Sun, June 16, 2024

Thoughts from the General: Surprising analysis about wealth in the CSRA

Perry M. Smith, Jr.

A few years ago, two officials from Boy Scout headquarters came to Augusta. They were looking for big bucks to support a major Boy Scout project. Somehow, they had learned that I had some experience identifying wealthy folks and encouraging them to donate to worthy causes.

The Boy Scout officials did not beat around the bush. The first question they asked was. “Who in Augusta has a personal wealth of five hundred million dollars or more?”

I told them that my guess was that only one person in Augusta had a total wealth of $500 million or more. After some discussion, I shared with them the names of people who, from my experience in fundraising, were especially generous.

This Boy Scout visit made me realize how little I knew about wealth in Augusta. My research over the last couple of months came up with lots of fascinating data. Here is a brief rundown.

In the United States, there are 22 million households which have a wealth of one million dollars or more.  Since America has a national population of about one hundred million households that means that about 22% of American homes are occupied by millionaires.

Georgia is not in the top tier of wealthy states, hence, out of a population of 10.9 million, Georgia has about 200,000 millionaire households. More than half of these households are in the Atlanta area. In the CSRA, there are about 15,000 millionaire households.

OK. What is a millionaire? Someone who has a total wealth of a million dollars. If, for instance, you have a mortgage-free house worth $400,000, a stock and bond portfolio of $500,000, and jewels, furniture, and automobiles worth a total of $100,000, you are a millionaire.

If you own two mortgage-free homes, say one in Augusta and one at the beach or in the mountains, you most likely are in the millionaire category.

The bottom line of all this data is clear. There is a great deal of personal wealth here in the Augusta area.

One more point to consider, in the CSRA there are about 2,000 households with a total worth of five million dollars or more.  Many in this category have received, in the past, generous inheritances from family members.

Let me share with you our family’s gifting approach. Hopefully, it will both enlighten you and inspire you. Using the “portfolio formula,” we support worthy causes at the ten percent level. Our portfolio of stocks and bonds grows about 8 percent each year. Hence, our robust gifting approach diminishes our overall wealth very modestly each year.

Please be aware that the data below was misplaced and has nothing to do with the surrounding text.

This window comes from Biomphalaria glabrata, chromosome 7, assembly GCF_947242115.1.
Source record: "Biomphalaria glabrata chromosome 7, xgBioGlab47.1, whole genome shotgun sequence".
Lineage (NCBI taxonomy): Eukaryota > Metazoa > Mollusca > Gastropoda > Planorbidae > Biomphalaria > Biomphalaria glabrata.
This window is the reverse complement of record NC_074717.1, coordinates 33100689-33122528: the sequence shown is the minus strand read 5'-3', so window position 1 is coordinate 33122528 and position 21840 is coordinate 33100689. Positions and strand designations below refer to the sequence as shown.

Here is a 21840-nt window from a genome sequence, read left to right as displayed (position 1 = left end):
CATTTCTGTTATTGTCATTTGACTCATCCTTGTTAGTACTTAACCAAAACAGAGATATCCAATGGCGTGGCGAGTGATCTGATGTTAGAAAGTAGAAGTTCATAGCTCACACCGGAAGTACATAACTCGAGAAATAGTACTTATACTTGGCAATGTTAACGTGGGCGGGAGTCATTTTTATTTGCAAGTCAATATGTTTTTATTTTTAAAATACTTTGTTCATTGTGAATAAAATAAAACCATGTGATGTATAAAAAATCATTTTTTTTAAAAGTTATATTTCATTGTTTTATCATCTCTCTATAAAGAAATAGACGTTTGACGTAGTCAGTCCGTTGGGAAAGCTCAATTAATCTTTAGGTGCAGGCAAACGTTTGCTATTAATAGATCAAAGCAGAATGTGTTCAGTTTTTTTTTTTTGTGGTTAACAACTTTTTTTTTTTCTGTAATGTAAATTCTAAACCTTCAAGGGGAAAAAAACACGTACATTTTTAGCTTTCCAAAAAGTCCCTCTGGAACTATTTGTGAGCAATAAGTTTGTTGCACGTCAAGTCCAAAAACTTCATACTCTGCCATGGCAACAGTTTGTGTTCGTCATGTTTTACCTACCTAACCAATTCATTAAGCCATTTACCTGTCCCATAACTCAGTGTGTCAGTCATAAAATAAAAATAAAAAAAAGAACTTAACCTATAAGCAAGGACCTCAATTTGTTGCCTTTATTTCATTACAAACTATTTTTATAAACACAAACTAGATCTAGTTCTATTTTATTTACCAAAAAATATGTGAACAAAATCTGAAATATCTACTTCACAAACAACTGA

However, for most folks, the “income formula” may be best. The ten percent goal works in either case. For geezers and super geezers (my wife and I are in the second category), the “portfolio formula” encourages elderly folks to be quite charitable.

I firmly believe that it is our civic duty as American citizens to dig deep to support local worthy causes. Clearly, the federal, state and local governments just can’t get the job done. Billionaires can and do play an important role, but everyone reading this article can assist.

Finally, there seems to be a close relationship between friendship and generosity. I have noticed a pattern here in the CSRA. Many folks enjoy the company of generous people while drifting away from those who are ungenerous (the word “tightfisted “comes to mind). There is one group for whom I have very little respect: those who contribute to worthy causes at less than 3 percent of their income, yet claim they are very generous.

For those who have the time to read some fascinating books, I would like to recommend Give and Take by Grant and The Millionaire Next Door by Stanley and Danko. Both have remained best sellers for a number of years.

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1 comment

  1. Giving away either money from income or wealth is a good thing to do. Some people are hard wired for generosity. Some people are hard wired the other way. Some people will part with income or wealth only if they are more directly impacted. For example, people who have a loved one with a blood cancer or heart disease might feel compelled to contribute to those charities that support patients or medical research. How and how much you donate to causes will ultimately be determined for your “heart” for giving. Someone who is twenty eight years old will view this quite differently than those in their 40’s, 60’s, or 80’s. Being financially able to give away income or wealth is important. I enjoy seeking advice from experts who know my finances and my heart at the same time. I also take input from my wife and listen intently to suggestions from friends. I find General Smith to be a great source for advice. He studies the organizations and he knows how to research thoroughly. I trust his heart and his mind. They are both large and functioning quite well. He and his wife are role models of generosity and living a purposeful life.

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